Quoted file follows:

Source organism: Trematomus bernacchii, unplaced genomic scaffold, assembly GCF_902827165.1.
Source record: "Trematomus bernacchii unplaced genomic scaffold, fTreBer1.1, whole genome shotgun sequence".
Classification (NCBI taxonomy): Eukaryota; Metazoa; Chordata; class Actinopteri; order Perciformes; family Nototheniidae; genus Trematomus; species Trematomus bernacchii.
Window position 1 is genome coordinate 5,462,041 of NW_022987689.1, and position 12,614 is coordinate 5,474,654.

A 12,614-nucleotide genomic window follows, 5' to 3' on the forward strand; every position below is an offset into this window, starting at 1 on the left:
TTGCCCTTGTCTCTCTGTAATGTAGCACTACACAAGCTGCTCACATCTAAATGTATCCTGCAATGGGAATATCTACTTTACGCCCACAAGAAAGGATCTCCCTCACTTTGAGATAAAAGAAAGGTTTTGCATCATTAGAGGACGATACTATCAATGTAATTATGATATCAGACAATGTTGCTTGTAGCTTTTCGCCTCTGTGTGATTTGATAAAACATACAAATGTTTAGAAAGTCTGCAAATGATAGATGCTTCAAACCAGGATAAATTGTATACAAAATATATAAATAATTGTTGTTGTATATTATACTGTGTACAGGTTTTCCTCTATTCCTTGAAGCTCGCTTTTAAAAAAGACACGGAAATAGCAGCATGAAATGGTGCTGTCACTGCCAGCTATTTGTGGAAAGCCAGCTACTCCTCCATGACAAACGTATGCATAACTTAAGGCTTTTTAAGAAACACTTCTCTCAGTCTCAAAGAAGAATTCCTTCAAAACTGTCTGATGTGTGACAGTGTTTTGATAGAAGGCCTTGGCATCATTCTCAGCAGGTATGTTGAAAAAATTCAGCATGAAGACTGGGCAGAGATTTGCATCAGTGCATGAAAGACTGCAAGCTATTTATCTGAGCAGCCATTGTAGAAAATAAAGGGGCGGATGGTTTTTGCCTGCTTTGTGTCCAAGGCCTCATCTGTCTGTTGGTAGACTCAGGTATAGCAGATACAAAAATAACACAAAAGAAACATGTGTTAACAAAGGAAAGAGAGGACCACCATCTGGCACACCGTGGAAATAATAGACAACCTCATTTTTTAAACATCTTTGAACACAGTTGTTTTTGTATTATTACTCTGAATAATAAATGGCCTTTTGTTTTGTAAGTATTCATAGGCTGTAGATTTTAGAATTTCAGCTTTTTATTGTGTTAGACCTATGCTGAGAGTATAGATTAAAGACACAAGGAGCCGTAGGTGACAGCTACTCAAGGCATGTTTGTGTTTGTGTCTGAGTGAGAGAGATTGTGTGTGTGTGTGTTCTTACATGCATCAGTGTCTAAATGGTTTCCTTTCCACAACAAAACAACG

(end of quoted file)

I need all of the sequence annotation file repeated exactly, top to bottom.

Source organism: Trematomus bernacchii, unplaced genomic scaffold, assembly GCF_902827165.1.
Source record: "Trematomus bernacchii unplaced genomic scaffold, fTreBer1.1, whole genome shotgun sequence".
Classification (NCBI taxonomy): Eukaryota; Metazoa; Chordata; class Actinopteri; order Perciformes; family Nototheniidae; genus Trematomus; species Trematomus bernacchii.
Window position 1 is genome coordinate 5,462,041 of NW_022987689.1, and position 12,614 is coordinate 5,474,654.

A 12,614-nucleotide genomic window follows, 5' to 3' on the forward strand; every position below is an offset into this window, starting at 1 on the left:
TTGCCCTTGTCTCTCTGTAATGTAGCACTACACAAGCTGCTCACATCTAAATGTATCCTGCAATGGGAATATCTACTTTACGCCCACAAGAAAGGATCTCCCTCACTTTGAGATAAAAGAAAGGTTTTGCATCATTAGAGGACGATACTATCAATGTAATTATGATATCAGACAATGTTGCTTGTAGCTTTTCGCCTCTGTGTGATTTGATAAAACATACAAATGTTTAGAAAGTCTGCAAATGATAGATGCTTCAAACCAGGATAAATTGTATACAAAATATATAAATAATTGTTGTTGTATATTATACTGTGTACAGGTTTTCCTCTATTCCTTGAAGCTCGCTTTTAAAAAAGACACGGAAATAGCAGCATGAAATGGTGCTGTCACTGCCAGCTATTTGTGGAAAGCCAGCTACTCCTCCATGACAAACGTATGCATAACTTAAGGCTTTTTAAGAAACACTTCTCTCAGTCTCAAAGAAGAATTCCTTCAAAACTGTCTGATGTGTGACAGTGTTTTGATAGAAGGCCTTGGCATCATTCTCAGCAGGTATGTTGAAAAAATTCAGCATGAAGACTGGGCAGAGATTTGCATCAGTGCATGAAAGACTGCAAGCTATTTATCTGAGCAGCCATTGTAGAAAATAAAGGGGCGGATGGTTTTTGCCTGCTTTGTGTCCAAGGCCTCATCTGTCTGTTGGTAGACTCAGGTATAGCAGATACAAAAATAACACAAAAGAAACATGTGTTAACAAAGGAAAGAGAGGACCACCATCTGGCACACCGTGGAAATAATAGACAACCTCATTTTTTAAACATCTTTGAACACAGTTGTTTTTGTATTATTACTCTGAATAATAAATGGCCTTTTGTTTTGTAAGTATTCATAGGCTGTAGATTTTAGAATTTCAGCTTTTTATTGTGTTAGACCTATGCTGAGAGTATAGATTAAAGACACAAGGAGCCGTAGGTGACAGCTACTCAAGGCATGTTTGTGTTTGTGTCTGAGTGAGAGAGATTGTGTGTGTGTGTGTTCTTACATGCATCAGTGTCTAAATGGTTTCCTTTCCACAACAAAACAACG